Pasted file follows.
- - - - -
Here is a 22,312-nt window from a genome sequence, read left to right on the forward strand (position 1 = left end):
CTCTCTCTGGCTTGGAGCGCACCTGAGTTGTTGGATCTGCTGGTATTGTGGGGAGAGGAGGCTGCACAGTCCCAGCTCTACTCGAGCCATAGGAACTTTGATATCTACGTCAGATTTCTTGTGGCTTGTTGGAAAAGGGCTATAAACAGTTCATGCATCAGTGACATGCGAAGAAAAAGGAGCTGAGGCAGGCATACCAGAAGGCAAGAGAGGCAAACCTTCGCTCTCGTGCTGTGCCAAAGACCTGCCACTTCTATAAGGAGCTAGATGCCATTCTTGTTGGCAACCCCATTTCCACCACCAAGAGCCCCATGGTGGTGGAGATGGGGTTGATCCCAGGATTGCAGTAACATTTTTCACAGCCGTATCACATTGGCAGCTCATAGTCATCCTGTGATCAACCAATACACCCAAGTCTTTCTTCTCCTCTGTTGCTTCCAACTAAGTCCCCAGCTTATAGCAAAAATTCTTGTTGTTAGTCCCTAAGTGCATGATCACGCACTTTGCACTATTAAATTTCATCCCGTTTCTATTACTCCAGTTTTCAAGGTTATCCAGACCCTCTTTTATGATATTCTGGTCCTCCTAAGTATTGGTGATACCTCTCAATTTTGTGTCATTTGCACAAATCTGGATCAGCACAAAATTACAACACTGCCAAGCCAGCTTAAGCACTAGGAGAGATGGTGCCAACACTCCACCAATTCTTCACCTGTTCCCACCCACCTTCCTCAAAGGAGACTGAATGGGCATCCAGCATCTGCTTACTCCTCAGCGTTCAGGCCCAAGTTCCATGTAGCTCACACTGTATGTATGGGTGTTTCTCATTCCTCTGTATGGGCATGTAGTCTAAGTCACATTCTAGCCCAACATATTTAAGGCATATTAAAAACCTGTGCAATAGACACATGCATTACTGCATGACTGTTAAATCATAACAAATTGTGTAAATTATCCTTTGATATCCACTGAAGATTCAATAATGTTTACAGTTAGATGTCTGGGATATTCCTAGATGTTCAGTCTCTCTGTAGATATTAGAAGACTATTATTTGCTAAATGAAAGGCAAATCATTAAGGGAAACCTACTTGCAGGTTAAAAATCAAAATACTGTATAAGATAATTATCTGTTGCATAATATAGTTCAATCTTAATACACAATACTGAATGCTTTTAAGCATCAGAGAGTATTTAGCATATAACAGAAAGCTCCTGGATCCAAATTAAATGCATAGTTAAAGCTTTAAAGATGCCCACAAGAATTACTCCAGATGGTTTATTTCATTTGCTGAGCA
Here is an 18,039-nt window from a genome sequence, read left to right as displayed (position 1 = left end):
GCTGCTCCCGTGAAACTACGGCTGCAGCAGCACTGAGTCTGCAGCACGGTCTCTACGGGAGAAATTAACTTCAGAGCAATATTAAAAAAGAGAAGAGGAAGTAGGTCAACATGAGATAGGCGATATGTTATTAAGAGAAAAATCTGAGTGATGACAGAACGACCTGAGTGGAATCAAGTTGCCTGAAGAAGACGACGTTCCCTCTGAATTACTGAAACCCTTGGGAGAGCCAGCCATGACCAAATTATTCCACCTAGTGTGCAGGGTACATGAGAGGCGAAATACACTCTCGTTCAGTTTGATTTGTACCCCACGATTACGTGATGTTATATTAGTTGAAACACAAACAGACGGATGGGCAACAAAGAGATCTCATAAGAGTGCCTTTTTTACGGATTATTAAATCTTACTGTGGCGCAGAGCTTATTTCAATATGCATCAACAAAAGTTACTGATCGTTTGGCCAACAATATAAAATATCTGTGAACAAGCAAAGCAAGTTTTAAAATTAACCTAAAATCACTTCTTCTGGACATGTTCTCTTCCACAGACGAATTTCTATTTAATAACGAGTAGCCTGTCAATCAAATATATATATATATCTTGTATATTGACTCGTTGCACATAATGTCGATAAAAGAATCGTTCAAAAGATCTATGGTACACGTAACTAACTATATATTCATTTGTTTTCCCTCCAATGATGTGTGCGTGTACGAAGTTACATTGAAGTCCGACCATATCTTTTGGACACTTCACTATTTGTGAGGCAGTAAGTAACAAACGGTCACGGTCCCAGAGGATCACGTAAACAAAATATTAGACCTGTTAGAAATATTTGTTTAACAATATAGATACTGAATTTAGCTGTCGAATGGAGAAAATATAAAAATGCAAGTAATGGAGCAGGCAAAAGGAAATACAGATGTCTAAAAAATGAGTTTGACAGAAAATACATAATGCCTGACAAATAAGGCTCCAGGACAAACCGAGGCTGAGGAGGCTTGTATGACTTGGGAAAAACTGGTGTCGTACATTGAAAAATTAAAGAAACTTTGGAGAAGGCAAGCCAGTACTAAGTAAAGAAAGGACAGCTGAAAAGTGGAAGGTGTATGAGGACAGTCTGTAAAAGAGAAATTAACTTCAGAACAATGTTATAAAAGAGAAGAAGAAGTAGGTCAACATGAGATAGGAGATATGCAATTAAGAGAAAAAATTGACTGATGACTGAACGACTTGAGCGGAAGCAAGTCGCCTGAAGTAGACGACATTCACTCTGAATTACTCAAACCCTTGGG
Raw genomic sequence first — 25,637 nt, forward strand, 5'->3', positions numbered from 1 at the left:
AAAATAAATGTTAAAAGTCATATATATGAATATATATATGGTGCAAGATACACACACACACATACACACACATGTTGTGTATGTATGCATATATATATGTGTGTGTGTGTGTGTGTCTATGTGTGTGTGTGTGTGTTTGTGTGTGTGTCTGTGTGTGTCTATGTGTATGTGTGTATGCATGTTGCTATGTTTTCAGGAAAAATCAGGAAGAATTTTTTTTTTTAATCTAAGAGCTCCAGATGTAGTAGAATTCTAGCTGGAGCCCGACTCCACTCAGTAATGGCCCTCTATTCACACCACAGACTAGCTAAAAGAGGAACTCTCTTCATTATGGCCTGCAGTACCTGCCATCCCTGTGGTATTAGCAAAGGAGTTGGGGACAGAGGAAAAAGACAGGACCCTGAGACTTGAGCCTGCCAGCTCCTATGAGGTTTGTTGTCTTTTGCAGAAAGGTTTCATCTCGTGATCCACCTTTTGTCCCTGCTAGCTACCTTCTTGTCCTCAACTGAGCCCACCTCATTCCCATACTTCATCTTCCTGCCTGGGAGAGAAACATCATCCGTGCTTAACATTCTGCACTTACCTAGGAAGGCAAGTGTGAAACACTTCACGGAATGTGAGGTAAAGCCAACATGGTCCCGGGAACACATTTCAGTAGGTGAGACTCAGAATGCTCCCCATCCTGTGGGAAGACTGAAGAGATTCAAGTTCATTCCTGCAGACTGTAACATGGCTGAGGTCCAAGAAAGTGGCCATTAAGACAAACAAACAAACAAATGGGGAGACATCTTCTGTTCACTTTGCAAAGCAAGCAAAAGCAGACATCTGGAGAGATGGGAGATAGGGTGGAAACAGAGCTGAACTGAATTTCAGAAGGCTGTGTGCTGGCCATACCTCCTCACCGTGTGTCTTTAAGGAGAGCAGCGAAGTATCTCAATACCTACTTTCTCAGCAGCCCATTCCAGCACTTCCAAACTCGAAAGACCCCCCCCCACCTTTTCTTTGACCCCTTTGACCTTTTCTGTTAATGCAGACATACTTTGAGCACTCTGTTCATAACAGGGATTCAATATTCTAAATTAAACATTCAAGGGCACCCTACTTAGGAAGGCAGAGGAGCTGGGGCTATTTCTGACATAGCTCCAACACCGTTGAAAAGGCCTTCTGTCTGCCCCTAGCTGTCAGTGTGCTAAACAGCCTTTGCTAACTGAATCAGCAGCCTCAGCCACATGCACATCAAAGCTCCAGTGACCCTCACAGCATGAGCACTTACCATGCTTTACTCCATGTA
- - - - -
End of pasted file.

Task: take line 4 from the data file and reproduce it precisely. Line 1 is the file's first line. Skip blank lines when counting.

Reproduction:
GCTGCTCCCGTGAAACTACGGCTGCAGCAGCACTGAGTCTGCAGCACGGTCTCTACGGGAGAAATTAACTTCAGAGCAATATTAAAAAAGAGAAGAGGAAGTAGGTCAACATGAGATAGGCGATATGTTATTAAGAGAAAAATCTGAGTGATGACAGAACGACCTGAGTGGAATCAAGTTGCCTGAAGAAGACGACGTTCCCTCTGAATTACTGAAACCCTTGGGAGAGCCAGCCATGACCAAATTATTCCACCTAGTGTGCAGGGTACATGAGAGGCGAAATACACTCTCGTTCAGTTTGATTTGTACCCCACGATTACGTGATGTTATATTAGTTGAAACACAAACAGACGGATGGGCAACAAAGAGATCTCATAAGAGTGCCTTTTTTACGGATTATTAAATCTTACTGTGGCGCAGAGCTTATTTCAATATGCATCAACAAAAGTTACTGATCGTTTGGCCAACAATATAAAATATCTGTGAACAAGCAAAGCAAGTTTTAAAATTAACCTAAAATCACTTCTTCTGGACATGTTCTCTTCCACAGACGAATTTCTATTTAATAACGAGTAGCCTGTCAATCAAATATATATATATATCTTGTATATTGACTCGTTGCACATAATGTCGATAAAAGAATCGTTCAAAAGATCTATGGTACACGTAACTAACTATATATTCATTTGTTTTCCCTCCAATGATGTGTGCGTGTACGAAGTTACATTGAAGTCCGACCATATCTTTTGGACACTTCACTATTTGTGAGGCAGTAAGTAACAAACGGTCACGGTCCCAGAGGATCACGTAAACAAAATATTAGACCTGTTAGAAATATTTGTTTAACAATATAGATACTGAATTTAGCTGTCGAATGGAGAAAATATAAAAATGCAAGTAATGGAGCAGGCAAAAGGAAATACAGATGTCTAAAAAATGAGTTTGACAGAAAATACATAATGCCTGACAAATAAGGCTCCAGGACAAACCGAGGCTGAGGAGGCTTGTATGACTTGGGAAAAACTGGTGTCGTACATTGAAAAATTAAAGAAACTTTGGAGAAGGCAAGCCAGTACTAAGTAAAGAAAGGACAGCTGAAAAGTGGAAGGTGTATGAGGACAGTCTGTAAAAGAGAAATTAACTTCAGAACAATGTTATAAAAGAGAAGAAGAAGTAGGTCAACATGAGATAGGAGATATGCAATTAAGAGAAAAAATTGACTGATGACTGAACGACTTGAGCGGAAGCAAGTCGCCTGAAGTAGACGACATTCACTCTGAATTACTCAAACCCTTGGG